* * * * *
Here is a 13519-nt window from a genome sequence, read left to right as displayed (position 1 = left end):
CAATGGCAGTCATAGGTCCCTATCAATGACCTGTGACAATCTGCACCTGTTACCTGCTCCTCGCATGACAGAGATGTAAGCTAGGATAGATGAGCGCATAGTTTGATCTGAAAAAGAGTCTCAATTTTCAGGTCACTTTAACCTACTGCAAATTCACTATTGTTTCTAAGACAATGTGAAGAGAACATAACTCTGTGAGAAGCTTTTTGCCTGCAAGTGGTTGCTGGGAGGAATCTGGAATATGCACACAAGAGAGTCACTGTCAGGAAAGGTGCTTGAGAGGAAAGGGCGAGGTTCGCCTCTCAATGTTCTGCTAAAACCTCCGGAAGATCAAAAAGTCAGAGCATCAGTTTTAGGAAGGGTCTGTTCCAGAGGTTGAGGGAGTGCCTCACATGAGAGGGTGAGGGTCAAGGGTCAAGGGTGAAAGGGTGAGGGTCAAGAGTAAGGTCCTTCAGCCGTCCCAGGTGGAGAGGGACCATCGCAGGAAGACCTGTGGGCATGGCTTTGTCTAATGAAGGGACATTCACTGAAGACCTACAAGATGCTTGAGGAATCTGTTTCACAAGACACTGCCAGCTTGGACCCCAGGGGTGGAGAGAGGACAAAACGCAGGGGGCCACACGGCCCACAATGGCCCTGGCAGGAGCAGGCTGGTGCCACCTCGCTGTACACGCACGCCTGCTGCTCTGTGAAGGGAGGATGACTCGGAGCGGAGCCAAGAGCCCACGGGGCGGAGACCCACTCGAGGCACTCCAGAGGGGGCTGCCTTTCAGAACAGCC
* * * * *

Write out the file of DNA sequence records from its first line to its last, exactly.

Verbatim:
Here is a 13519-nt window from a genome sequence, read left to right as displayed (position 1 = left end):
CAATGGCAGTCATAGGTCCCTATCAATGACCTGTGACAATCTGCACCTGTTACCTGCTCCTCGCATGACAGAGATGTAAGCTAGGATAGATGAGCGCATAGTTTGATCTGAAAAAGAGTCTCAATTTTCAGGTCACTTTAACCTACTGCAAATTCACTATTGTTTCTAAGACAATGTGAAGAGAACATAACTCTGTGAGAAGCTTTTTGCCTGCAAGTGGTTGCTGGGAGGAATCTGGAATATGCACACAAGAGAGTCACTGTCAGGAAAGGTGCTTGAGAGGAAAGGGCGAGGTTCGCCTCTCAATGTTCTGCTAAAACCTCCGGAAGATCAAAAAGTCAGAGCATCAGTTTTAGGAAGGGTCTGTTCCAGAGGTTGAGGGAGTGCCTCACATGAGAGGGTGAGGGTCAAGGGTCAAGGGTGAAAGGGTGAGGGTCAAGAGTAAGGTCCTTCAGCCGTCCCAGGTGGAGAGGGACCATCGCAGGAAGACCTGTGGGCATGGCTTTGTCTAATGAAGGGACATTCACTGAAGACCTACAAGATGCTTGAGGAATCTGTTTCACAAGACACTGCCAGCTTGGACCCCAGGGGTGGAGAGAGGACAAAACGCAGGGGGCCACACGGCCCACAATGGCCCTGGCAGGAGCAGGCTGGTGCCACCTCGCTGTACACGCACGCCTGCTGCTCTGTGAAGGGAGGATGACTCGGAGCGGAGCCAAGAGCCCACGGGGCGGAGACCCACTCGAGGCACTCCAGAGGGGGCTGCCTTTCAGAACAGCC